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Warranted Christian Belief by Alvin Plantinga
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's review
Jan 20, 2008

it was amazing
bookshelves: epistemology, apologetics, philosophy-of-religion
Read in January, 2006

This is the third, and hence final, book in "the warrant trilogy." Here Plantinga begins by looking into the de jure question, viz., is it rational, reasonable, justified, warranted, to accept Christian belief. Or, is the Christian epistemologically negligible for accepting such beliefs - belief in God, belief in the great truths of the Gospel, etc?

Plantinga concludes (after much rigorous philosophical investigation) that all such objections depend on the de facto question, viz., does God exist? This obviously takes the wind out of the sails of many objections to the Christian's faith. That is, the non-Christian is assuming that God does not exist in order for his blows to have the desired force. So, if a detractor wants to engage himself in that debate first, he's free to do so. But, we've been debating the de facto question for millennia. So a good inductive bet is that the non-Christian won't succeed here, and hence he won't succeed with the de jure question. But, there is one such de jure objection that comes close to hitting what it is aiming for (actually, Plantinga credits others with this kind of argument too). This is the Freud-Mark complaint (Freud and Marx get the credit, but Plantinga finds the objection in men like Nietzsche, Rousseau, Hume, &c.). Christianity is something like "wish fulfillment." Thus, what produces belief in God is a cognitive faculty not aimed at truth, but aimed at some other non-epistemic outcome, say, comfort. Thus we have a belief that is produced by a cognitive faculty not aimed at truth, even if it is properly functioning (which is why proper function isn't sufficient for warrant). If true, we have a successful de jure objection.

Plantinga then spends all of part III developing a possible account of how, if Christianity is true, Christian belief is warranted. Building off some of the work in his previous two volumes, he concludes that the Christian's belief in God, the great things of the Gospel, etc., are properly basic. God made us with a certain design plan, and knowing him, knowing about salvation, is important for us. Thus belief in God B can be the product of properly functioning cognitive faculties, functioning in a congenial epistemic environment, and according to a design plan aimed at producing true beliefs; and B is subject to no undefeated-defeaters.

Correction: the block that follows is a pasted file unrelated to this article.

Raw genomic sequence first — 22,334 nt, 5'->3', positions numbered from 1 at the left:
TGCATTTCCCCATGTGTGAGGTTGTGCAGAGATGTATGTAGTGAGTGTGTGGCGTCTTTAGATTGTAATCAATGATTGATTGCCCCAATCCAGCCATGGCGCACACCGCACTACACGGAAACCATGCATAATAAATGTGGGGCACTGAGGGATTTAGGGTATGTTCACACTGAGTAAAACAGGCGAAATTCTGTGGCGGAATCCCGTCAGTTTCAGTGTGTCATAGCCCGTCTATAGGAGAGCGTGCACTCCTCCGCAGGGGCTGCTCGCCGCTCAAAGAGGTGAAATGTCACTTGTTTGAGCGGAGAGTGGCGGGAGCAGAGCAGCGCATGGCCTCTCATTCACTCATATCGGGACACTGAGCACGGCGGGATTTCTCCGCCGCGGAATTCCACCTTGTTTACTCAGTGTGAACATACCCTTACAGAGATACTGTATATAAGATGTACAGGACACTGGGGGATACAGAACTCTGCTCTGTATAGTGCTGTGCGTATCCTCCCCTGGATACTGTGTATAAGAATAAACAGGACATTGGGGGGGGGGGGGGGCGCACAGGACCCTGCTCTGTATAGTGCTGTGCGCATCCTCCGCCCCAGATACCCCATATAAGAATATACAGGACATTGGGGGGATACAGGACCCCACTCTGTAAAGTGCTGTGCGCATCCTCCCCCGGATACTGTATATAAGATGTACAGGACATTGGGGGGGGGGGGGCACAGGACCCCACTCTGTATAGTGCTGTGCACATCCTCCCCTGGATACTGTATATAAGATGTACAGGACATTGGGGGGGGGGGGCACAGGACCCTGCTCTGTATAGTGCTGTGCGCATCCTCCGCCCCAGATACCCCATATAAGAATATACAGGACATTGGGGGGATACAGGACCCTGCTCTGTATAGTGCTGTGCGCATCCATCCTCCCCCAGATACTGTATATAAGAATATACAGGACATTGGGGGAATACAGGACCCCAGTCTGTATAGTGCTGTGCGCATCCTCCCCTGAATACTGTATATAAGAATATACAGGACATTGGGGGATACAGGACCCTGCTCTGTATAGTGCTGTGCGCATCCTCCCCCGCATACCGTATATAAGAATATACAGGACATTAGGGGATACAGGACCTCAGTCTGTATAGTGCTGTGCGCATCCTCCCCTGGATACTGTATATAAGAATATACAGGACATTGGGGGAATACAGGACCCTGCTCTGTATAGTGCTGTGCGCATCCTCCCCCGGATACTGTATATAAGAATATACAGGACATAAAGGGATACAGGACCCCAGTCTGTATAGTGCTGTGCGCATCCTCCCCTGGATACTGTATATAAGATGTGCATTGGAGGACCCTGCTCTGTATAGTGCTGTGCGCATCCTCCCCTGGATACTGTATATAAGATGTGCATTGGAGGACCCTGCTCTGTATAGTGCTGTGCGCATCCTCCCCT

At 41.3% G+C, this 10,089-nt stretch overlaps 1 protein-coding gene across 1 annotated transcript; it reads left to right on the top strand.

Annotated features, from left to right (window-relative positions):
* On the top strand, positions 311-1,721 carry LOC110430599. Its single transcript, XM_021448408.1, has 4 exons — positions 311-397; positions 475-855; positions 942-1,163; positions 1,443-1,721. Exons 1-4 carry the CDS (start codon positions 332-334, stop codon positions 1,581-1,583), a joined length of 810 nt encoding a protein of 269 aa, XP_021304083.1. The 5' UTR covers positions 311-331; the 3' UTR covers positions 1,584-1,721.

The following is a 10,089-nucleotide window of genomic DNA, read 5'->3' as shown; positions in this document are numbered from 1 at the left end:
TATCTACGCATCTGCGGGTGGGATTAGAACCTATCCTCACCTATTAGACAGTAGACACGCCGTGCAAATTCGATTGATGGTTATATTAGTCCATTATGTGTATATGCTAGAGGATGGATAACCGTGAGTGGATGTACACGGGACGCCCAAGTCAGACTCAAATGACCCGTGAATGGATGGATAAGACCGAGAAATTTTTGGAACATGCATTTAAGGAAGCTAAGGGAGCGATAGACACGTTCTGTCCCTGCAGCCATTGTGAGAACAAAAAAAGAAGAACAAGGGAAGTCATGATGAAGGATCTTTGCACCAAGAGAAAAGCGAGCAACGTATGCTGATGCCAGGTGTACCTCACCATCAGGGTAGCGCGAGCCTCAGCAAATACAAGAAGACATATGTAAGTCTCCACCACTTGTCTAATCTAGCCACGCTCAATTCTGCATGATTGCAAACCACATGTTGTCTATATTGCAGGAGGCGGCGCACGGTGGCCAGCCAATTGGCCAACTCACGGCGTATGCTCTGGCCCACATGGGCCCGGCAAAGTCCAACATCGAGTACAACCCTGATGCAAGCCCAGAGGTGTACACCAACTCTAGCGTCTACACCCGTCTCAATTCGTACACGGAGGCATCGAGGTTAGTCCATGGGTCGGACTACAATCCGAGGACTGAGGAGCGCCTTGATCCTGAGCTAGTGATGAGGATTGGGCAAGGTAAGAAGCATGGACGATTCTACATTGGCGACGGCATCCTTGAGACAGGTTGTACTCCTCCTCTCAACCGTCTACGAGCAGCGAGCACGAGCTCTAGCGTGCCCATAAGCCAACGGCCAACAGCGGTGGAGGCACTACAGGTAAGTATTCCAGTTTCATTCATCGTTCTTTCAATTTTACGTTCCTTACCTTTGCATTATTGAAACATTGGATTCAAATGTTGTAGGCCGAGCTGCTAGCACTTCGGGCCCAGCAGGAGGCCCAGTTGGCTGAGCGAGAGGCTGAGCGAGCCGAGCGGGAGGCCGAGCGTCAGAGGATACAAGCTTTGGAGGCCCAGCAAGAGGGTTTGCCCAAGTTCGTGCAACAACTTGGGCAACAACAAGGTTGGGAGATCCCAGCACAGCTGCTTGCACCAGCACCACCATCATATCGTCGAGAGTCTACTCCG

Plantinga spends part IV discussing the nature of defeaters (which is an interesting subject in and of itself, Plantinga just hits the tree tops), and then specific defeaters to the Christian faith. This is because a non-Christian might make the move that accepts Plantinga's claim that if Christianity were true the believer would be warranted, but since there are defeaters for the Christian's belief, this takes away their warrant.

Plantinga, I think, succeeds in showing that objections to Christianity rely on the de facto question. He succeeds in providing a model (he calls it the Aquinas/Calvin model) which, if Christianity is true, shows that Christian belief can be rational, warranted, epistemically permissible, etc., and, not only that, but it would be rational to believe in God without evidence for that belief, given the proper basicality of theistic belief.

The main complain I have is that I don't follow Plantinga in his understanding of A/C. He says humans have a knowledge producing faculty, the sensus divinitatis. But, I think that both A/C, and the Bible! (cf. Romans 1), teach that all men have knowledge, not just a knowledge-producing faculty. But this is easily overcome. All in all, I find Plantinga's book here, indeed the entire trilogy, to be extremely successful. Much future work will no doubt build off the very strong basic foundation he laid. Even if Plantinga is wrong about the specifics, then, as he says, something like his model is true.
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Comments (showing 1-2 of 2) (2 new)

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Jacob Aitken Paul,
I am somewhat familiar with Plantinga's stuff and I've read a decent amount of Bill Craig and others. I found Plantinga's work for $5 and bought WCB. How much does he assume the reader knows of the first two books in the trilogy?

Paul Not too much. You could profitably read it.

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